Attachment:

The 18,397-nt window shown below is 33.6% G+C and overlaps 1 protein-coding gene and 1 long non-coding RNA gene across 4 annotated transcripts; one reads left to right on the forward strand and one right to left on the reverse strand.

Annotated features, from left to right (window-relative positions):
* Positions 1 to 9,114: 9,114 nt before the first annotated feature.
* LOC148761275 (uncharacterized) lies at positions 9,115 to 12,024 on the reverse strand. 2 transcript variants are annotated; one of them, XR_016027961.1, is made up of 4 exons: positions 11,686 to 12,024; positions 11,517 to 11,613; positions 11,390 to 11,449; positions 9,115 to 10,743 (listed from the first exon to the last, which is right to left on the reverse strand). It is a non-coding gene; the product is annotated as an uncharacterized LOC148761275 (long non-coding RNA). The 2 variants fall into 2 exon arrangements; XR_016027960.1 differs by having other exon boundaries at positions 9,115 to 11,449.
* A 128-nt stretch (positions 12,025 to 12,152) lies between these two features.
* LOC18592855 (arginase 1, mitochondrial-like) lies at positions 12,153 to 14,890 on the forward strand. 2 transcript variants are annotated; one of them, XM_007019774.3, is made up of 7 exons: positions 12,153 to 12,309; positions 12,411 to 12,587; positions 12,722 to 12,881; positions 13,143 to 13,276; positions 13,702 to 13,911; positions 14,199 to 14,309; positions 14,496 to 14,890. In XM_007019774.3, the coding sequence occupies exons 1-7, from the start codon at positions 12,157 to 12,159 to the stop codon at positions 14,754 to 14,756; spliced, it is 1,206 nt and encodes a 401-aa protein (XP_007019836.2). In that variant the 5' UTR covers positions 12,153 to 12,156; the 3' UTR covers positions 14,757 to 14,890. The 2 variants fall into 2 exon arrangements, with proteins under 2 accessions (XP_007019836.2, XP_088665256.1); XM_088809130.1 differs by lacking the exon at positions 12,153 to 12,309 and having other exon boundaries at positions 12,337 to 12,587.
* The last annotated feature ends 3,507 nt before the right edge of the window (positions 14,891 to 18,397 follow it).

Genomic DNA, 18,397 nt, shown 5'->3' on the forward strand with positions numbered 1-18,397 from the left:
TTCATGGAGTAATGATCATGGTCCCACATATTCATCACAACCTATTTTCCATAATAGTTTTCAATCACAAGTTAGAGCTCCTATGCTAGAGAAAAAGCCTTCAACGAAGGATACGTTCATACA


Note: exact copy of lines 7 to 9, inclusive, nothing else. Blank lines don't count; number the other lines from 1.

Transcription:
* The last annotated feature ends 3,507 nt before the right edge of the window (positions 14,891 to 18,397 follow it).

Genomic DNA, 18,397 nt, shown 5'->3' on the forward strand with positions numbered 1-18,397 from the left:
TTCATGGAGTAATGATCATGGTCCCACATATTCATCACAACCTATTTTCCATAATAGTTTTCAATCACAAGTTAGAGCTCCTATGCTAGAGAAAAAGCCTTCAACGAAGGATACGTTCATACA